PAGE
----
Breastfeeding is the best nutrition for healthy growth and development of babies. Good maternal nutrition helps sustain an adequate supply and quality of breast milk. Unnecessary introduction of bottle-feeding, partially or fully, or of other complementary foods and drinks may have a negative impact on breastfeeding, which may be irreversible. Consult your doctor and consider the social and financial implications before deciding to use breast milk substitutes or if you have difficulty breastfeeding. Follow usage, preparation and storage instructions of breast milk substitutes or of other complementary foods and drinks carefully as improper or unnecessary use may pose a health hazard.
Children can start feeding themselves from the time you start them on solids. Letting your child ‘play’ with their food is actually a good way to introduce new foods to them. Naturally your child will make a mess as they learn how to feed themselves, and believe it or not, this is also good time for your child to learn about textures through sensory play. Just put a bib on them to keep their clothes clean and let them have fun while they feed themselves.
Planning a day out? It’s the perfect time to let your child pick out their whole outfit or decide what colour they want to wear. If you’re worried your child won’t pick clothes that are appropriate for the weather, you can give them a choice for each item of clothing, for example, they can choose which jacket they’d like to wear, or which pair of pants.
It’s only natural that children will argue or fight over toys. The next time your child gets into an argument with their friends, don’t intervene straightaway. Try and let them resolve the dispute on their own, because they will not only learn to be more independent, but also reasoning, compromising and even important social skills.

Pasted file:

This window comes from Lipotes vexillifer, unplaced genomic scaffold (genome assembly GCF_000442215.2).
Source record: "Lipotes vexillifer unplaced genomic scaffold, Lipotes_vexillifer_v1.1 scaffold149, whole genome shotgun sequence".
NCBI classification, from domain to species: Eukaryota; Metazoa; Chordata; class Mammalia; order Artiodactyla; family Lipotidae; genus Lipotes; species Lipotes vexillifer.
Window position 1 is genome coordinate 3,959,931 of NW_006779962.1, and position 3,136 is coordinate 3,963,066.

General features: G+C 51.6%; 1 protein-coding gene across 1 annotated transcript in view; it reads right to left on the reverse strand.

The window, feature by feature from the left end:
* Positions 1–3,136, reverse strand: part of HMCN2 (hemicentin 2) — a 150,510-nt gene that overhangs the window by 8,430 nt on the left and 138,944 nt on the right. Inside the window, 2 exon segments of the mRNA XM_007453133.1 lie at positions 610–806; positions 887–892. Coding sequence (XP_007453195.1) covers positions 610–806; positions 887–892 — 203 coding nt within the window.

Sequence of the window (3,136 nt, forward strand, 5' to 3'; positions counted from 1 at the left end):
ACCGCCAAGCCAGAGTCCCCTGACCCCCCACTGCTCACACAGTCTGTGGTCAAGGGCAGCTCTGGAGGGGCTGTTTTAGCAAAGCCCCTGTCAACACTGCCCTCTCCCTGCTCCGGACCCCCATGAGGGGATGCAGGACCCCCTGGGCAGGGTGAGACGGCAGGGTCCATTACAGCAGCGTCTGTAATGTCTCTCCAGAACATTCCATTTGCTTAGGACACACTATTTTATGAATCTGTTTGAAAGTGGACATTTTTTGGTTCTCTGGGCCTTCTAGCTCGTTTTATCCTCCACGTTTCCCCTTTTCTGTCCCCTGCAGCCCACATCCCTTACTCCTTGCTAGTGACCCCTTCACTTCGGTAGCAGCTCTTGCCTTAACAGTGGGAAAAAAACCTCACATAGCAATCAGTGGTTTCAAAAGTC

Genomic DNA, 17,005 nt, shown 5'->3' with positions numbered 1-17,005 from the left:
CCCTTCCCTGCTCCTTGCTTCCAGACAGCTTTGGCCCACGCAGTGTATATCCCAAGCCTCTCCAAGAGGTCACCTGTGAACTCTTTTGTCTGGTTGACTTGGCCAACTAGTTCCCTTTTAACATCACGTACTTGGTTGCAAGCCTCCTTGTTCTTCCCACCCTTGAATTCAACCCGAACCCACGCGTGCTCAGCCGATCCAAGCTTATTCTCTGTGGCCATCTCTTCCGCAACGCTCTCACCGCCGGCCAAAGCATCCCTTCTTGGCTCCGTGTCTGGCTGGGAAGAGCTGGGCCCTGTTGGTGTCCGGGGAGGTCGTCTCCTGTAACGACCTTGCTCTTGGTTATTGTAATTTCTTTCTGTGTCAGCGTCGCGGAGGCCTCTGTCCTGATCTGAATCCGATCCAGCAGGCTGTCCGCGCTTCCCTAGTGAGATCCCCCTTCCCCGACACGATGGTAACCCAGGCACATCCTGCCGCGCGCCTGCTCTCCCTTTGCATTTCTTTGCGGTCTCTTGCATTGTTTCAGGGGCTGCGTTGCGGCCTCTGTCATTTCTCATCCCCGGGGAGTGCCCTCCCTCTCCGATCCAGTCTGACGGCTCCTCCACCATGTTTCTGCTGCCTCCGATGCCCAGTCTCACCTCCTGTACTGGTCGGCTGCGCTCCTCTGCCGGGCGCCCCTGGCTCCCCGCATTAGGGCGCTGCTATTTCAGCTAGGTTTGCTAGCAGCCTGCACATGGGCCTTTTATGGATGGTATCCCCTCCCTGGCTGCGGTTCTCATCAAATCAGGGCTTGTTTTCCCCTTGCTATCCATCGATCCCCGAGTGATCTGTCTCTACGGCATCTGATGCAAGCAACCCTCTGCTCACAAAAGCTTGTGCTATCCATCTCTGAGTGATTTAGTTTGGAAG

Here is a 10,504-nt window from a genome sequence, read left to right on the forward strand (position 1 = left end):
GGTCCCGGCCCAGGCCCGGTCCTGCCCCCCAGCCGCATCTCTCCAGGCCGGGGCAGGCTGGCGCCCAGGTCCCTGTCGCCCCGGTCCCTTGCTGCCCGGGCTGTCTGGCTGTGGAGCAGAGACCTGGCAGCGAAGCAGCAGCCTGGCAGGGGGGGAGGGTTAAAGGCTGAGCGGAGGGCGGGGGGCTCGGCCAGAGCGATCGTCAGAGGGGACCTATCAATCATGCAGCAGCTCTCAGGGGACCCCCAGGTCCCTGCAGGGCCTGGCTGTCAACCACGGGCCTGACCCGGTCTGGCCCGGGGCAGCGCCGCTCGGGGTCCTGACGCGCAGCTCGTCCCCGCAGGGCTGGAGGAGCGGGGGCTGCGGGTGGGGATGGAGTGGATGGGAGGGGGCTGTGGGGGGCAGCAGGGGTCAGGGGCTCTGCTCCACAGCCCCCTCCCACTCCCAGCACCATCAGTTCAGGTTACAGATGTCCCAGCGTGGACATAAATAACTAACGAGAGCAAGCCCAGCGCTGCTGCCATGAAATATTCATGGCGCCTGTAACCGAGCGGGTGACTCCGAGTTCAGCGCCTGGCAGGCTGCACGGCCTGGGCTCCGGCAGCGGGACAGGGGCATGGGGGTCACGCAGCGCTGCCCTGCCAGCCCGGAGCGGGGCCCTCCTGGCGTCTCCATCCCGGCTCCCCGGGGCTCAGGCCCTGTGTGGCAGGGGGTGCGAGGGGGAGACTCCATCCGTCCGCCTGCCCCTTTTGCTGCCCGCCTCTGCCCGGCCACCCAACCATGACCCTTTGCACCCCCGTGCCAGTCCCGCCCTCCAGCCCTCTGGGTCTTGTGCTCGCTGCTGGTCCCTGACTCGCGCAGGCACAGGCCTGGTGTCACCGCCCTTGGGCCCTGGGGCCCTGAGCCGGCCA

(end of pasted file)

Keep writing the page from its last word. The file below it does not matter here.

When your child is feeling down, give them some space and time to work through their emotions. Although it can be difficult to see your child in distress, don’t try to cheer them up or distract them if they’re not ready for it. Let them work out their own emotions first, but let them them you’ll be there if they need you.
Give your child a space that is their own. It doesn’t have to be a large space, it could be the amount of space their playmat takes up. But that becomes their playing area. By doing so, they’ll learn to do things on their own and know that they can still be safe without your presence.
When your child is feeling down or hurt, give them the chance to vent their emotions. Allow them to cry but don’t offer any verbal or physical comfort. When they’ve had a good cry, ask them what happened and why they are crying. That way, they’ll know you’ll be there for them even as they learn to sort out their emotions.
If your child has developed an attachment to a soft toy or towel that they bring everywhere with them, there is no need for you to intervene. This object, also known as a transitional object, can help to comfort them when you are not around. Your child will eventually outgrow the habit when they eventually learn to be more independent without you around.
Most parents or childcare centres will make children nap after lunch. If your child isn’t sleepy and moves about, don’t force them to stay in bed. Let them know instead that it is ‘quiet time’, and they can how they want to spend the time, as long as they don’t make noise and disturb others.